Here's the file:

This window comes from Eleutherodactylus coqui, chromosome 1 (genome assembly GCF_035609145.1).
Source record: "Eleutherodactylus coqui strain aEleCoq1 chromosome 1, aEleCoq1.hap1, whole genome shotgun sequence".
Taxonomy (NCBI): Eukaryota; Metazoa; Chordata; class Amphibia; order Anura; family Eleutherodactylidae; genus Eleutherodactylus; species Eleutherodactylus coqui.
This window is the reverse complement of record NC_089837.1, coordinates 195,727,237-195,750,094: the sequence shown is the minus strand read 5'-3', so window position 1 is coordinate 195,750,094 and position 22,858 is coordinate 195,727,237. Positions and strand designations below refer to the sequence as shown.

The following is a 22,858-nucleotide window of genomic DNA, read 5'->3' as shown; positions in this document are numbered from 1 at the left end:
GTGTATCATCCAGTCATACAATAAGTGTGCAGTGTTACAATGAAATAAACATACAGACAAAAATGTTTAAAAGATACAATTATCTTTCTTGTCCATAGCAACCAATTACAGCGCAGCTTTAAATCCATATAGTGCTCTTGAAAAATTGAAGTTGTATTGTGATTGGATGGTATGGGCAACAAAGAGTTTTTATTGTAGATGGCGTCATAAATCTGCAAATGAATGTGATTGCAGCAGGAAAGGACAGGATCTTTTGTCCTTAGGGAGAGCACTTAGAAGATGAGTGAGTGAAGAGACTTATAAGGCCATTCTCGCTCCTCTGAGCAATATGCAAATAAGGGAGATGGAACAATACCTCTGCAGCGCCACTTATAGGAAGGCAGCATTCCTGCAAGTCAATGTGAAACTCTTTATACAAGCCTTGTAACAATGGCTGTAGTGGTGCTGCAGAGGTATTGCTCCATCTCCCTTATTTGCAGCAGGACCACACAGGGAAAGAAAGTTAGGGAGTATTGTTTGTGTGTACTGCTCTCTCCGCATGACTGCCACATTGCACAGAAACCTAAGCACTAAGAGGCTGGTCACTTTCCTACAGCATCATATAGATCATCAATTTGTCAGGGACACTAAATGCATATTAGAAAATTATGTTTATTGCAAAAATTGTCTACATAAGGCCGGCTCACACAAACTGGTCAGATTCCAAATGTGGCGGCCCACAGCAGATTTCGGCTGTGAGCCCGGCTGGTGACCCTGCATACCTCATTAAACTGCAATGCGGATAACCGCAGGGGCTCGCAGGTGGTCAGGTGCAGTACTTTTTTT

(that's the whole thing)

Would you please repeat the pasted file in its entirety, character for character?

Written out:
This window comes from Eleutherodactylus coqui, chromosome 1 (genome assembly GCF_035609145.1).
Source record: "Eleutherodactylus coqui strain aEleCoq1 chromosome 1, aEleCoq1.hap1, whole genome shotgun sequence".
Taxonomy (NCBI): Eukaryota; Metazoa; Chordata; class Amphibia; order Anura; family Eleutherodactylidae; genus Eleutherodactylus; species Eleutherodactylus coqui.
This window is the reverse complement of record NC_089837.1, coordinates 195,727,237-195,750,094: the sequence shown is the minus strand read 5'-3', so window position 1 is coordinate 195,750,094 and position 22,858 is coordinate 195,727,237. Positions and strand designations below refer to the sequence as shown.

The following is a 22,858-nucleotide window of genomic DNA, read 5'->3' as shown; positions in this document are numbered from 1 at the left end:
GTGTATCATCCAGTCATACAATAAGTGTGCAGTGTTACAATGAAATAAACATACAGACAAAAATGTTTAAAAGATACAATTATCTTTCTTGTCCATAGCAACCAATTACAGCGCAGCTTTAAATCCATATAGTGCTCTTGAAAAATTGAAGTTGTATTGTGATTGGATGGTATGGGCAACAAAGAGTTTTTATTGTAGATGGCGTCATAAATCTGCAAATGAATGTGATTGCAGCAGGAAAGGACAGGATCTTTTGTCCTTAGGGAGAGCACTTAGAAGATGAGTGAGTGAAGAGACTTATAAGGCCATTCTCGCTCCTCTGAGCAATATGCAAATAAGGGAGATGGAACAATACCTCTGCAGCGCCACTTATAGGAAGGCAGCATTCCTGCAAGTCAATGTGAAACTCTTTATACAAGCCTTGTAACAATGGCTGTAGTGGTGCTGCAGAGGTATTGCTCCATCTCCCTTATTTGCAGCAGGACCACACAGGGAAAGAAAGTTAGGGAGTATTGTTTGTGTGTACTGCTCTCTCCGCATGACTGCCACATTGCACAGAAACCTAAGCACTAAGAGGCTGGTCACTTTCCTACAGCATCATATAGATCATCAATTTGTCAGGGACACTAAATGCATATTAGAAAATTATGTTTATTGCAAAAATTGTCTACATAAGGCCGGCTCACACAAACTGGTCAGATTCCAAATGTGGCGGCCCACAGCAGATTTCGGCTGTGAGCCCGGCTGGTGACCCTGCATACCTCATTAAACTGCAATGCGGATAACCGCAGGGGCTCGCAGGTGGTCAGGTGCAGTACTTTTTTT